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Pembrolizumab Improves OS, but Not PFS and ORR in Frontline HNSCC

Gina Columbus @ginacolumbusonc
Published: Monday, Oct 22, 2018

Barbara Burtness, MD
Barbara Burtness, MD
Frontline pembrolizumab (Keytruda) monotherapy showed an improvement in overall survival (OS) and duration of response (DOR) versus standard therapy in patients with PD-L1–positive recurrent or metastatic head and neck squamous cell carcinoma (HNSCC); however, there was not a similar improvement in progression-free survival (PFS) or overall response rate (ORR) with the PD-1 inhibitor, according to interim findings from the phase III KEYNOTE-048 trial presented at the 2018 ESMO Congress.

Moreover, pembrolizumab in combination with chemotherapy was associated with a significant improvement in OS versus the standard regimen in the overall study population. In HNSCC, standard frontline therapy is the EXTREME regimen: platinum-based chemotherapy with cisplatin or carboplatin, 5-fluorouracil (5-FU), and cetuximab (Erbitux).

“Pembrolizumab alone and pembrolizumab given with a platinum and 5-flourouracil should represent new standards of care for first-line treatment of recurrent or metastatic head and neck squamous cell carcinoma,” said lead study author Barbara A. Burtness, MD, professor of medicine (medical oncology); Disease Aligned Research Team leader, Head and Neck Cancers Program; co-director, Developmental Therapeutics Research Program, of Yale Cancer Center.

Pembrolizumab was granted an accelerated approval in August 2016 as a treatment for patients with recurrent or metastatic HNSCC following progression on a platinum-based chemotherapy.

The open-label, randomized, phase III KEYNOTE-048 study evaluated whether pembrolizumab could prolong survival and slow disease progression versus the EXTREME regimen in the recurrent or metastatic setting. A total 882 patients were randomized in a 1:1:1 ratio to either standard EXTREME treatment (cetuximab at 400 mg/m2 loading dose followed by 250 mg/m2 weekly, plus cisplatin at 100 mg/m2 or carboplatin AUC 5 every 3 weeks, plus 5-FU at 1000 mg/m2 daily on day 1 through 4 of each 3-week cycle for a maximum of 6 cycles; n = 300); single-agent pembrolizumab at 200 mg every 3 weeks for 2 years (n = 301); or a combination of pembrolizumab and platinum-based chemotherapy with 5-FU (n = 281). Treatment was administered until unacceptable toxicity or progressive disease.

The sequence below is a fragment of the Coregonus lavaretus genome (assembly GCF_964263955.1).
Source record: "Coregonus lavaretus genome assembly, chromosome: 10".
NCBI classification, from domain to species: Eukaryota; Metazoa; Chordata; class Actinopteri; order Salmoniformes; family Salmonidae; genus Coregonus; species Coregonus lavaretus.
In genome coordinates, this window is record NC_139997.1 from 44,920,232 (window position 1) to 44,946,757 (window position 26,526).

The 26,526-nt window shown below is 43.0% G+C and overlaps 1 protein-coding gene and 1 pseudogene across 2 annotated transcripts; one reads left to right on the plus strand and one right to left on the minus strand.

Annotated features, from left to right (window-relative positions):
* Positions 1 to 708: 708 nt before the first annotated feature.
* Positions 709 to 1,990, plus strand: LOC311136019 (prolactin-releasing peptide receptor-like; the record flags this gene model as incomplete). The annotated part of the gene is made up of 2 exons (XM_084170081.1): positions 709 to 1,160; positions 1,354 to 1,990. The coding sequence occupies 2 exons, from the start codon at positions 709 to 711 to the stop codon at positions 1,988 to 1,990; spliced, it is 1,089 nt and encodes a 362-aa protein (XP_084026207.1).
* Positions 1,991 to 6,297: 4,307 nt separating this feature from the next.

Patients enrolled had squamous cell carcinoma of the oral cavity, oropharynx, larynx, or hypopharynx; had not received prior chemotherapy or systemic therapy for their recurrent or metastatic disease; and had good ECOG performance status with tissue available for PD-L1 testing. Patients were stratified by PD-L1 expression, p16 status, and ECOG performance status.

The primary endpoints were PFS and OS in patients with a PD-L1 combined positive score (CPS) ≥20, ≥1, and in all patients enrolled. The data cutoff date was June 13, 2018, with a minimum follow-up of 17 months.

In patients with PD-L1 CPS ≥20 (n = 255), the median OS was 14.9 months versus 10.7 months in patients who received single-agent pembrolizumab versus EXTREME (HR, 0.61; 95% CI, 0.45-0.83; P = .0007), respectively, and the 2-year OS rate was 38% versus 22%. There was no difference in PFS between the 2 arms (HR, 0.99; 95% CI, 0.75-1.29; P = .5). Moreover, the ORRs were 23.3% and 36.1% with pembrolizumab and standard treatment, respectively; however, the median DOR was longer with the PD-1 inhibitor at 20.9 months versus 4.5 months.

Results were similar for patients with a PD-L1 CPS ≥1 (n = 512), in which the median OS for pembrolizumab monotherapy versus EXTREME was 12.3 months versus 10.3 months, respectively (HR, 0.78; 95% CI, 0.64-0.96; P = .0086); the 2-year OS rates were 30% versus 19%. The ORR was 19.1% with pembrolizumab and 34.9% with standard therapy, yet the median DOR was again longer with pembrolizumab at 20.9 months and 4.5 months, respectively. There was no difference in PFS between the 2 groups (HR, 1.16; 95% CI, 0.75-1.29).

In the overall population (N = 559), treatment with pembrolizumab added to chemotherapy (n = 281) versus the EXTREME regimen (n = 278) led to a median OS of 13.0 months versus 10.7 months, respectively (HR, 0.77; 95% CI, 0.63-0.93; P = .0034); the 2-year OS rates were 29% versus 19%, respectively. Additionally, the ORRs were 35.6% and 36.3% with pembrolizumab/chemotherapy versus EXTREME therapy, and the DOR was 6.7 months versus 4.3 months, respectively. There was no PFS difference between the 2 groups (HR, 0.92; 95% CI, 0.77-1.10; P = .2).

Moreover, the OS improvement with the combination of pembrolizumab/chemotherapy versus EXTREME in those with PD-L1 CPS ≥20 and CPS ≥1 was not statistically significant, Burtness explained.

Single-agent pembrolizumab was also examined against EXTREME treatment in the overall population. The ORR for pembrolizumab alone in this group was 17% versus 36% with EXTREME. The OS for single-agent pembrolizumab was noninferior to EXTREME in this population; superiority will be evaluated at the final analysis, Burtness said.


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Medical Crossfire®: How Can We Optimize Outcomes in Head and Neck Cancers with Immunotherapeutic Strategies?Oct 31, 20191.5
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